- Explain the research of Human Relation School on the social organisation of the work. 20
- Elaborate on the Pluralist thesis of power. 10
1. Explain the research of Human Relation School on the social organisation of the work. 20
- Research by Elton Mayo at the General Electric Company in Chicago which was named by him as a Hawthorne experiment concluded that group relationship and management worker communication is far more important in determining behaviour than physical condition.
- Employee behaviour depends primarily on the social organisational circumstances of work. Leadership style, group cohesion and job satisfaction are major determinants.
- Employees work better if they are given tasks
- Standard set internally by working group influence more than by management
- Individual workers cannot be treated in isolation but to be seen as members of a group.
- Monetary incentives and good working conditions are less important than belonging to a group.
- Managers must be aware of the social needs of the employees and thus employees will collaborate with the official organisation rather than work against it.
- Study lacks scientific base
- Sample size was very small
- Employees were under observation might impact their behaviour
- Human relations school approach and four sizes more on social conditions inside as well as outside the organisation
- Thus to establish emotional bonds with employees, today organisations arrange cultural festivals on lines of human relation schools suggestions.
2. Elaborate on the Pluralist thesis of power. 10
- Pluralist theory centres on the idea of how power is distributed. The pluralist model indicates that power is distributed among many groups. These groups may include coalitions of like-minded people, unions, professional associations and business lobbyists.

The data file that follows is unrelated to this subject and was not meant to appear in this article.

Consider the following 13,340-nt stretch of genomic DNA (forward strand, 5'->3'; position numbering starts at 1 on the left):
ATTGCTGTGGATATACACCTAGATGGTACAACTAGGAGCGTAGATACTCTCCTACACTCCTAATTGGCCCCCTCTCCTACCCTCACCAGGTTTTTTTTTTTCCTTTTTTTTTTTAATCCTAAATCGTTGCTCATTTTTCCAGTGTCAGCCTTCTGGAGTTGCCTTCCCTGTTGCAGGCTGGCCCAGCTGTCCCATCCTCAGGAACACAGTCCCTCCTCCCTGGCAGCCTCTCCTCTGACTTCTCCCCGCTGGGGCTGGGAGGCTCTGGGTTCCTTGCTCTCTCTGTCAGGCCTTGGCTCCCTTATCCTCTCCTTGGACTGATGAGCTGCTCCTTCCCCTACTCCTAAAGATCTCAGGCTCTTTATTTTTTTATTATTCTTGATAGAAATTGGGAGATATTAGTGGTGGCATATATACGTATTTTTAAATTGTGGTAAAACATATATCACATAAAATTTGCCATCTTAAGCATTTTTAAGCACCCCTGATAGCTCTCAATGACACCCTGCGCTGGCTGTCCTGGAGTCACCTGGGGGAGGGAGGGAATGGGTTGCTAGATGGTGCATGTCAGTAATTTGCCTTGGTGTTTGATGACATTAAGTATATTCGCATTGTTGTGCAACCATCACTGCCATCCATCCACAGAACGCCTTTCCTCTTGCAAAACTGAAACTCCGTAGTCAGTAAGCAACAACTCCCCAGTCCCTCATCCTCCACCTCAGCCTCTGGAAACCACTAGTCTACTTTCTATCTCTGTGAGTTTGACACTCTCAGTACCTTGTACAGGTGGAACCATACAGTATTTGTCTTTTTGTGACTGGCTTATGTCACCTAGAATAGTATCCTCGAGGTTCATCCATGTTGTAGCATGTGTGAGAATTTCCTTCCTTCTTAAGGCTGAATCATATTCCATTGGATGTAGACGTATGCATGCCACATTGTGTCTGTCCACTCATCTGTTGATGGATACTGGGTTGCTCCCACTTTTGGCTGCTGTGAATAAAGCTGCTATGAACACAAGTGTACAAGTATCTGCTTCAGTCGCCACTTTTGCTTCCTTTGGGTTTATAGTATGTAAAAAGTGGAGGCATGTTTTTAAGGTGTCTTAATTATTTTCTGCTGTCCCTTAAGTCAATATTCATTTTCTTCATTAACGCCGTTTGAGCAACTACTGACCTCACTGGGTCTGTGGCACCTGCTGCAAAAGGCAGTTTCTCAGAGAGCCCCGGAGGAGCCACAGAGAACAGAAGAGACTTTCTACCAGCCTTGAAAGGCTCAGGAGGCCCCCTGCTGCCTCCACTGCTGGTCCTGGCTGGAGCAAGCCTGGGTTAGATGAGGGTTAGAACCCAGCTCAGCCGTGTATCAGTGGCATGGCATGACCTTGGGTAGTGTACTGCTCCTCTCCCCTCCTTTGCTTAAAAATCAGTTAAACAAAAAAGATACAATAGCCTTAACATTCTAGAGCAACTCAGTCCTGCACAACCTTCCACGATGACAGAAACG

- The percentages of average people that make up these groups are small, so in theory, the public acts as bystanders in the pluralist model of power.
- The pluralists believe that:
- Power is dispersed and fragmented.
- Groups provide a more effective means of representation.
- The larger the group the more influence it will have.
- Policies are established through bargaining and compromise and tend to be fair to all in the end.
- The Pluralist Model: Types of Groups - There are two types of groups within the pluralist model: insider groups, which tend to be more powerful, and outsider groups.
- Insider groups are well established and are able to work closely with the elected officials in government because of their position or prestige within the community. Examples - business groups that concentrate their efforts on issues directly affecting business interests (in the U.S., the American Petroleum Institute works on behalf of all oil companies, as an example.), Labour groups that promote policies that benefit workers in general and union members in particular (United Food and Commercial Workers International in the U.S. is an example), Agricultural groups that consist of general and specialty farm associations. Etc.
- Outsider groups are viewed as less powerful. Typically, members of outsider groups have less access to elected government officials. Their groups are more recently established which could be a sign of weakness. Example - Grassroots activism that may hold marches and rallies to bring attention or action for their cause. Political Action Committees (PACs) that filter money to support specific candidates for office.
- Neglecting the Inequality which exists in society.
- Deviance - Non conformity - Merton.
- The pluralist model revolves around the theory that power is equally dispersed among the social groups.